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The Journey Begins, wanting to purchase a WW2 era Thompson


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#1 imageaudio

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Posted 05 February 2019 - 10:58 AM

I'm officially in the marketplace.   Looking to purchase a WW2 era Thompson.   Leaning towards 1928A1 model.   You guys are the experts.   Please provide some direction.   I want something fairly original but realize from reading "American Thunder" that mismatching frame and receivers are common, Ordnance depots replaced sights, etc.    I don't want a tube gun or a reweld.    Gun will be put in my safe to share with a few friends and probably go to the range once a year with my family or close friends.   

 

I already own 2 other subguns and it took me about 6 months to a year to find the other ones I wanted at a fair and reasonable price.   

 

I've been browsing these websites:

https://dealernfa.com/?s=Thompson

https://www.machineg...om/Default.aspx

 

My MP40 was purchased through Rock Island Auction House but their auctions have become so popular now it seems like it's difficult to get a reasonable price anymore.

 

Any of you more experienced collectors want to offer any guidance?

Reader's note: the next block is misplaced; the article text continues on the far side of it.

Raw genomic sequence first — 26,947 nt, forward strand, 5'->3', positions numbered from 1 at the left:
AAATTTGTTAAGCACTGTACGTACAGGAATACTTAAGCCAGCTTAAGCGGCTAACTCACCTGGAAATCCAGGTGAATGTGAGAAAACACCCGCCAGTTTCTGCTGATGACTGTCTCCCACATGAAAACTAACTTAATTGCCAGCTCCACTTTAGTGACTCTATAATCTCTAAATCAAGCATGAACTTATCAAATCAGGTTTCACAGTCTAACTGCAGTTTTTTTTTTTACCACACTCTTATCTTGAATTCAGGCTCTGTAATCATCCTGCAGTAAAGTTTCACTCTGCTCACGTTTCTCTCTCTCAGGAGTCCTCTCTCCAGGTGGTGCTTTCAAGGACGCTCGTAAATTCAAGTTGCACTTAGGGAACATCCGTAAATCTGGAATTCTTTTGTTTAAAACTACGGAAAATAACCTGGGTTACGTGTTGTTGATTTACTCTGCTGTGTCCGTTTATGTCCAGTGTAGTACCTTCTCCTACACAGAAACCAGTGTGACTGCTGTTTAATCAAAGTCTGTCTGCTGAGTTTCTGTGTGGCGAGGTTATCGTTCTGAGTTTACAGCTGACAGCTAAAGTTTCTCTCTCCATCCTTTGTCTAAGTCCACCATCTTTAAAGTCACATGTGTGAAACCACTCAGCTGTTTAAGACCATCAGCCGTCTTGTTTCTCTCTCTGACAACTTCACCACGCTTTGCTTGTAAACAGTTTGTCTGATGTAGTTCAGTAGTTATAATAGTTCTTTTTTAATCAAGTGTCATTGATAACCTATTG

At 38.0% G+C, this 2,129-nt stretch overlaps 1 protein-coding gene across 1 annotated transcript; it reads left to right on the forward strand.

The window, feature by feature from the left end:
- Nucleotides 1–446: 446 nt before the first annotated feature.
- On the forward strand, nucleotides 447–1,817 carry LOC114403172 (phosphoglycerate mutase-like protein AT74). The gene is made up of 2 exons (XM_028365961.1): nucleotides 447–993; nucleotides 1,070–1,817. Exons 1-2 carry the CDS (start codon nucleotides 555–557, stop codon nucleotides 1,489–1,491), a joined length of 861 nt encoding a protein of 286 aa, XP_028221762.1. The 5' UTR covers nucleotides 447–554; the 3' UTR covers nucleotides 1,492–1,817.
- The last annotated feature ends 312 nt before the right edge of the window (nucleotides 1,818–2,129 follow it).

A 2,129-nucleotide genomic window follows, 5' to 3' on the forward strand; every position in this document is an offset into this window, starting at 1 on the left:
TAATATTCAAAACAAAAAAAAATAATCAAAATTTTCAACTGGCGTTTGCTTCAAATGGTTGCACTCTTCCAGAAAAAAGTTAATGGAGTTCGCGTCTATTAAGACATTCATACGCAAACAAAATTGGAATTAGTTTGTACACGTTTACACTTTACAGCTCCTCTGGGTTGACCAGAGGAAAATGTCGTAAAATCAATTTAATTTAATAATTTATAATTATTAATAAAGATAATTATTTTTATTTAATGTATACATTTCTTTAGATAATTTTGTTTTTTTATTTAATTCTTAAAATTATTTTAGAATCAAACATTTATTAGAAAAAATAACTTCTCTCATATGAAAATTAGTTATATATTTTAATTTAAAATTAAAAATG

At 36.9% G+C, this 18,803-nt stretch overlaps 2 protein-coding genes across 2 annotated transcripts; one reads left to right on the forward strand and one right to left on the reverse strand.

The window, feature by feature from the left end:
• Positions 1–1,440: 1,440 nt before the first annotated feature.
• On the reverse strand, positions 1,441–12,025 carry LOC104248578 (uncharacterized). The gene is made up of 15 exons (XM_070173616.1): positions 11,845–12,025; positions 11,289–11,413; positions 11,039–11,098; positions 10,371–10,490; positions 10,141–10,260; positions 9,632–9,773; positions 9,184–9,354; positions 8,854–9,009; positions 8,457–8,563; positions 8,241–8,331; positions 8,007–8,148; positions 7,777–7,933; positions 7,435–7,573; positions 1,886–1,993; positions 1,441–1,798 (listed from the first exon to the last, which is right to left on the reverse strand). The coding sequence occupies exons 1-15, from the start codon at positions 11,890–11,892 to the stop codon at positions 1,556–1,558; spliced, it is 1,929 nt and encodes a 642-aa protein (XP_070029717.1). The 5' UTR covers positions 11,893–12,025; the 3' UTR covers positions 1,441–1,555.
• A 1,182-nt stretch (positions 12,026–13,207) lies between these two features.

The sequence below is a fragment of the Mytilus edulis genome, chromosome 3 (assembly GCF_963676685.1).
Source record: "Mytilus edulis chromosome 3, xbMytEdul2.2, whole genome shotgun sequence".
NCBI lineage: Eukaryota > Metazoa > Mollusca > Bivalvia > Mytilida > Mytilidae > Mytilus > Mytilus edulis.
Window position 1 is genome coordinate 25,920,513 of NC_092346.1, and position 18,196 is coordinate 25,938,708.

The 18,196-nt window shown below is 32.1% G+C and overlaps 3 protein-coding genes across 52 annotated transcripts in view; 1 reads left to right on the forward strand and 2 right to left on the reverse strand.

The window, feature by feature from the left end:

Thanks in advance for your opinions.   I'm so thankful for this forum.


Edited by imageaudio, 05 February 2019 - 12:12 PM.

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#2 dalbert

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Posted 05 February 2019 - 11:54 AM

You should also monitor the NFA Board on Sturmgewehr.com.

A WWII M1928A1 is almost certainly going to be a little higher than you have budgeted.

David Albert
dalbert@stirmgewehr.com
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#3 TD.

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Posted 05 February 2019 - 02:36 PM

This one from Ruben looks pretty good:

 

https://www.machineg...b0-bcbeb4294e6d

 

Model of 1928A1, S-469333

 

I do wonder if the rear sight has been upgraded in the past. What am I missing? 


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#4 StrangeRanger

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Posted 05 February 2019 - 03:22 PM

Don't discard the idea of an M1 out-of-hand.  The only real disadvantage they suffer from is the inability to use a drum.   I find XXX stick mags don't get in the way of your support hand so they're a bit easier to shoot.  I actually prefer the fixed peep sight of the M1/M1A1 to the ladder of the M1928 but again that's a personal preference.  One big advantage of the M1 is the lack of a compensator allows you to shoot lead reloads if you choose to do so; the 28's comp gets clogged up pretty quickly if you shoot lead in it


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#5 Robert Henley